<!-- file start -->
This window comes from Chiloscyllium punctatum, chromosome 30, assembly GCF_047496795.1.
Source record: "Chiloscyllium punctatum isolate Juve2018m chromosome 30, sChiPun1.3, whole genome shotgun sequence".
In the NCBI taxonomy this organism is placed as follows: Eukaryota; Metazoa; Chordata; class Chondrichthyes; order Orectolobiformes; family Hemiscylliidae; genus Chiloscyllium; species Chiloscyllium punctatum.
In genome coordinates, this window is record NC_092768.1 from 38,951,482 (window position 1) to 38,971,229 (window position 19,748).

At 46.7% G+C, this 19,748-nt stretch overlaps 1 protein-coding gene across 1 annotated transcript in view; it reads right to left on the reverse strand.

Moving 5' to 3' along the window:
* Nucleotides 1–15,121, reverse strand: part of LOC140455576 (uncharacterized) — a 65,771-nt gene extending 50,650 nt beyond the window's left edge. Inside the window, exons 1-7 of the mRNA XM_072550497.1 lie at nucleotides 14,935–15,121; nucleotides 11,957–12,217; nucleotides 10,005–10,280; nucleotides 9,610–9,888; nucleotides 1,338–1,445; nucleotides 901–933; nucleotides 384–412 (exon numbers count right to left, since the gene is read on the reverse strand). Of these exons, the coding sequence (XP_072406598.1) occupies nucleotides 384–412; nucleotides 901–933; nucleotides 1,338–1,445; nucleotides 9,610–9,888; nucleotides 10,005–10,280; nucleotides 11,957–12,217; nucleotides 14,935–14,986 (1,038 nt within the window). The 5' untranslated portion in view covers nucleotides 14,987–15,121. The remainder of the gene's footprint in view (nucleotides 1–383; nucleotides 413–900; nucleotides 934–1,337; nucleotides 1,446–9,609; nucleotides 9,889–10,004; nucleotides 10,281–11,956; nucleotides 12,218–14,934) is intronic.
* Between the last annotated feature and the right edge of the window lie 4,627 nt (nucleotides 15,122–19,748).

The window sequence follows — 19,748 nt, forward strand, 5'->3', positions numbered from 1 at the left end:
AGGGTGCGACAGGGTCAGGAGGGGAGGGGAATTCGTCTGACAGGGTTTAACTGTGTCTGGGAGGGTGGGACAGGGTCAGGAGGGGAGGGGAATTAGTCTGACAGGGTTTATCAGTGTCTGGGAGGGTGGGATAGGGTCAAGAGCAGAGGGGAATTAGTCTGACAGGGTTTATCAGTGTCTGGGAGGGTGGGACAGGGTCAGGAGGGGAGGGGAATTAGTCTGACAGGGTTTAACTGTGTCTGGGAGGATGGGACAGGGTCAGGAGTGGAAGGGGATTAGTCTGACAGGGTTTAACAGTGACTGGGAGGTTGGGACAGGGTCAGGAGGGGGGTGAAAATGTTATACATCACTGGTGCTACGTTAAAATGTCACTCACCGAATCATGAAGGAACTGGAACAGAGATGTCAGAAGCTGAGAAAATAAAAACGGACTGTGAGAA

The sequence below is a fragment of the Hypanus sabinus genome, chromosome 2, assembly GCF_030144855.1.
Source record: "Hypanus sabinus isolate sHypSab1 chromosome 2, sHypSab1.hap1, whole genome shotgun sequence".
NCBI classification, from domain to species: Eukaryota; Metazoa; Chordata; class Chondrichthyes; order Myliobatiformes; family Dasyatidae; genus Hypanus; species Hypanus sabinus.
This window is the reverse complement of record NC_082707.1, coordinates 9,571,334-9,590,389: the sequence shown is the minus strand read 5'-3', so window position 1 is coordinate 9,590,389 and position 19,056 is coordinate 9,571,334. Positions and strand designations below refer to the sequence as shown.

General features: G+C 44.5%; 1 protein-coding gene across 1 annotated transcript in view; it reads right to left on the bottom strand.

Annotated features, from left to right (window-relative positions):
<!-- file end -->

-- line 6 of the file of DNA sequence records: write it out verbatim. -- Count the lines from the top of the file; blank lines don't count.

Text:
Moving 5' to 3' along the window: